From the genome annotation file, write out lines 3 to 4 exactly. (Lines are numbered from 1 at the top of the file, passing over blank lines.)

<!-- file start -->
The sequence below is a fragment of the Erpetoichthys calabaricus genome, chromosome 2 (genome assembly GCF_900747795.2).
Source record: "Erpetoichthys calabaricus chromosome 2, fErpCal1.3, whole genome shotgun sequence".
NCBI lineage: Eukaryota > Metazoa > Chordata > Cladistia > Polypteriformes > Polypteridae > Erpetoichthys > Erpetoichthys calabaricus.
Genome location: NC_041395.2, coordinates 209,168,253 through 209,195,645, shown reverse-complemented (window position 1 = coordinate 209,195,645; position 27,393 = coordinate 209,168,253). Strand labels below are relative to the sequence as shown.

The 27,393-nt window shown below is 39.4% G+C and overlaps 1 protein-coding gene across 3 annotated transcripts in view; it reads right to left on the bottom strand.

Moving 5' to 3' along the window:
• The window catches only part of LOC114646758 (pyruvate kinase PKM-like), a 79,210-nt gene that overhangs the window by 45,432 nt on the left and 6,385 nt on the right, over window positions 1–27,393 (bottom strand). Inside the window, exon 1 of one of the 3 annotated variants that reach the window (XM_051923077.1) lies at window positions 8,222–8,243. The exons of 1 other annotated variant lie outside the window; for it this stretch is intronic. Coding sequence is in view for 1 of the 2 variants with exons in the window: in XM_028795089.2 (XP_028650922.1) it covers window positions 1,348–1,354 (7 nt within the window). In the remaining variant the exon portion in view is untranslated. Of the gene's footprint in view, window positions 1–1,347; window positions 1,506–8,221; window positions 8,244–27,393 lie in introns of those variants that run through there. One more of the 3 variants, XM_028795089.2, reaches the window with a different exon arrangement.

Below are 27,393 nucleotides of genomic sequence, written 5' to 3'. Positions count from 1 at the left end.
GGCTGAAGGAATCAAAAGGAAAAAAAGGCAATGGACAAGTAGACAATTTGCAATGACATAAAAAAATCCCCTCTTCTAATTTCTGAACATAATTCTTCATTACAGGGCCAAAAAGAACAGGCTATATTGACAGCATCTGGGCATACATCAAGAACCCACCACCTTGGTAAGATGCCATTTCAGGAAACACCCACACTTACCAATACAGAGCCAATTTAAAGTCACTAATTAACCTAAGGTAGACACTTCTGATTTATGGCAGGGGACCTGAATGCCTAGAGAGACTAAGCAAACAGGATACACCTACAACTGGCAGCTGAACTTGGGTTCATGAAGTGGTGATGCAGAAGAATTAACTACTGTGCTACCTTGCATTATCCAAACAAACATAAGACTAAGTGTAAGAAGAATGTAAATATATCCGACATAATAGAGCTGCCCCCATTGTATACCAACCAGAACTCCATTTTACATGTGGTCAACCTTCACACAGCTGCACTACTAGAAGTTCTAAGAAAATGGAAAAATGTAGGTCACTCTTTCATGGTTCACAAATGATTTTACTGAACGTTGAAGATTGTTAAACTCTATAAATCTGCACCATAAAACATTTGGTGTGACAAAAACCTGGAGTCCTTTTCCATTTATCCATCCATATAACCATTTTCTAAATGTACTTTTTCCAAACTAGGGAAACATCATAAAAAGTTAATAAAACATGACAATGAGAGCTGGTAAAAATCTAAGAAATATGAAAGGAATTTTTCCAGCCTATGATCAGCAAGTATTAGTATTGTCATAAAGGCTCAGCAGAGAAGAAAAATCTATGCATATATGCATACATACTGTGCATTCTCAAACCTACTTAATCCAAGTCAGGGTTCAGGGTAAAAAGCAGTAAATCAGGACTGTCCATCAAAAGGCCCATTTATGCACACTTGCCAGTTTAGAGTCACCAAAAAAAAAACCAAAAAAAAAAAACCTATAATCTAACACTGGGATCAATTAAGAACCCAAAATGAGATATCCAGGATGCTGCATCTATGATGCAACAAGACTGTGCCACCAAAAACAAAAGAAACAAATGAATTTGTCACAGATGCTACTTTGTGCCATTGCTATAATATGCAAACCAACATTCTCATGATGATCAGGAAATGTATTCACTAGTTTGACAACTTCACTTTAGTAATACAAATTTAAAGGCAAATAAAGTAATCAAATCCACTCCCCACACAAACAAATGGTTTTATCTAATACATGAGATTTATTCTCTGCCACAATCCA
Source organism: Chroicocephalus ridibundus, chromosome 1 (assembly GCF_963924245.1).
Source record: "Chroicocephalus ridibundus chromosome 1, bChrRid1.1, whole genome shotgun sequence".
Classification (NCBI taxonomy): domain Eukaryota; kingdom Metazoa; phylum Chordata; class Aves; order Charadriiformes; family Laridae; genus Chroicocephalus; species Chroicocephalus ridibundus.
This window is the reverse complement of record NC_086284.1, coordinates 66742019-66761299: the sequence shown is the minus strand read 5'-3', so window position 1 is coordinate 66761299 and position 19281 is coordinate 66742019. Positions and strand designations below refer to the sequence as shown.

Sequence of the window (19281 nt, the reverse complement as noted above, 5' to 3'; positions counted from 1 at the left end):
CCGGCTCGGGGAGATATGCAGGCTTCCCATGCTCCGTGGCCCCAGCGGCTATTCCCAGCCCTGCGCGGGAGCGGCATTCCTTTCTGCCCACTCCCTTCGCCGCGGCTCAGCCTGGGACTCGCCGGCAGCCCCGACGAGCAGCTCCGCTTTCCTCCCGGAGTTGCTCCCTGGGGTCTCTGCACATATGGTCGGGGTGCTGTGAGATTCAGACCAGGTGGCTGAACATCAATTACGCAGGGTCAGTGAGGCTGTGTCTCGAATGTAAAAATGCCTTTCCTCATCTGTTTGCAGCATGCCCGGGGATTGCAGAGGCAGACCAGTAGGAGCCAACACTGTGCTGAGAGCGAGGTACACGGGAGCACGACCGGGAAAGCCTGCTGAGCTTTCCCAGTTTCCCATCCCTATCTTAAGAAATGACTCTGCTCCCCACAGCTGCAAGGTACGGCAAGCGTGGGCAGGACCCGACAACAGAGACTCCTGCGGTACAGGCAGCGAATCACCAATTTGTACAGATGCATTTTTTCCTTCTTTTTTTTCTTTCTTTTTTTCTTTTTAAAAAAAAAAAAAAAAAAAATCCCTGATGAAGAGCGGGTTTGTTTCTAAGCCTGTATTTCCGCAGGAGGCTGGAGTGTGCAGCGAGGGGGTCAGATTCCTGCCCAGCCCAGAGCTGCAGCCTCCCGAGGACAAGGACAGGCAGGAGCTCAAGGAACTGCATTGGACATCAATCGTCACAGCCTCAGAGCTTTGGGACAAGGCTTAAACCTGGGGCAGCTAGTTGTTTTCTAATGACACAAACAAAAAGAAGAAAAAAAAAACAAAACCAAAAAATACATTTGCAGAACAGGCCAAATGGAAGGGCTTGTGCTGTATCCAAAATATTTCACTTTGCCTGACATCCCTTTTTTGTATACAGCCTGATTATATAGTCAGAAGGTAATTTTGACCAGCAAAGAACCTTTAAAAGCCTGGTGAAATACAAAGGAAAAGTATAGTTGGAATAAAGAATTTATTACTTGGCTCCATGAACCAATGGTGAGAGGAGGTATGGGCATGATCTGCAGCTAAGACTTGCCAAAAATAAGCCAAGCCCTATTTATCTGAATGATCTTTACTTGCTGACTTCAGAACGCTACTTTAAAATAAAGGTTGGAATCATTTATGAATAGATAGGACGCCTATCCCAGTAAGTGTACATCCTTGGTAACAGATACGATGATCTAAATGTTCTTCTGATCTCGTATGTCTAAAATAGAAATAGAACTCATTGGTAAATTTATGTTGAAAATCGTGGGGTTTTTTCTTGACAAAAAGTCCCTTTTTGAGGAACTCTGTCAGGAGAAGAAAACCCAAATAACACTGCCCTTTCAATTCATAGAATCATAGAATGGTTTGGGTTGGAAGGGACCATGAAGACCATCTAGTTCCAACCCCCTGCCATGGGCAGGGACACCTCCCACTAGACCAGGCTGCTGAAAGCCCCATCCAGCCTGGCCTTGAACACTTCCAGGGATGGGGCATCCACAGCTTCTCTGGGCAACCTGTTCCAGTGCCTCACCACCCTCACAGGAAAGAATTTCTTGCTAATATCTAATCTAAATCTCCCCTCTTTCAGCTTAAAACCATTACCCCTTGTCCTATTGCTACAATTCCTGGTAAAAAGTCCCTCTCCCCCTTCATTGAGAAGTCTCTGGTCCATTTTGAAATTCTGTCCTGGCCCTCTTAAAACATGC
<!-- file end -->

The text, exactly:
NCBI lineage: Eukaryota > Metazoa > Chordata > Cladistia > Polypteriformes > Polypteridae > Erpetoichthys > Erpetoichthys calabaricus.
Genome location: NC_041395.2, coordinates 209,168,253 through 209,195,645, shown reverse-complemented (window position 1 = coordinate 209,195,645; position 27,393 = coordinate 209,168,253). Strand labels below are relative to the sequence as shown.